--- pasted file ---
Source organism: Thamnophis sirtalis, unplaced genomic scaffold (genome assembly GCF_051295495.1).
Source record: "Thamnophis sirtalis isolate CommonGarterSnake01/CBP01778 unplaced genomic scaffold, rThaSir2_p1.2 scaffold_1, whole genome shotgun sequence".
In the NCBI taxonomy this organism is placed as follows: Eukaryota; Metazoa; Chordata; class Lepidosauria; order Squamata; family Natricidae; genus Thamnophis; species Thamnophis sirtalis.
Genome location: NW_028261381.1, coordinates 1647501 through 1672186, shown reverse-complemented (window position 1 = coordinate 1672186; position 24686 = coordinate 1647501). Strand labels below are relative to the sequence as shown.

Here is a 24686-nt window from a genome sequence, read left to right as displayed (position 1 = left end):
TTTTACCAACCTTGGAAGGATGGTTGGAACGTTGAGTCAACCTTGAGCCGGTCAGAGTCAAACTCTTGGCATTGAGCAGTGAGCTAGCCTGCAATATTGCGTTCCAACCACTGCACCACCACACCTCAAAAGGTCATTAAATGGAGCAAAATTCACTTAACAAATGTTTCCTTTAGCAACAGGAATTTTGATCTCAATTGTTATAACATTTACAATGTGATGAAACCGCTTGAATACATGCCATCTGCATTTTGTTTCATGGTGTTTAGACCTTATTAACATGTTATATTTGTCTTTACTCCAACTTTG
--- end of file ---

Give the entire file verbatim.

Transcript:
Source organism: Thamnophis sirtalis, unplaced genomic scaffold (genome assembly GCF_051295495.1).
Source record: "Thamnophis sirtalis isolate CommonGarterSnake01/CBP01778 unplaced genomic scaffold, rThaSir2_p1.2 scaffold_1, whole genome shotgun sequence".
In the NCBI taxonomy this organism is placed as follows: Eukaryota; Metazoa; Chordata; class Lepidosauria; order Squamata; family Natricidae; genus Thamnophis; species Thamnophis sirtalis.
Genome location: NW_028261381.1, coordinates 1647501 through 1672186, shown reverse-complemented (window position 1 = coordinate 1672186; position 24686 = coordinate 1647501). Strand labels below are relative to the sequence as shown.

Here is a 24686-nt window from a genome sequence, read left to right as displayed (position 1 = left end):
TTTTACCAACCTTGGAAGGATGGTTGGAACGTTGAGTCAACCTTGAGCCGGTCAGAGTCAAACTCTTGGCATTGAGCAGTGAGCTAGCCTGCAATATTGCGTTCCAACCACTGCACCACCACACCTCAAAAGGTCATTAAATGGAGCAAAATTCACTTAACAAATGTTTCCTTTAGCAACAGGAATTTTGATCTCAATTGTTATAACATTTACAATGTGATGAAACCGCTTGAATACATGCCATCTGCATTTTGTTTCATGGTGTTTAGACCTTATTAACATGTTATATTTGTCTTTACTCCAACTTTG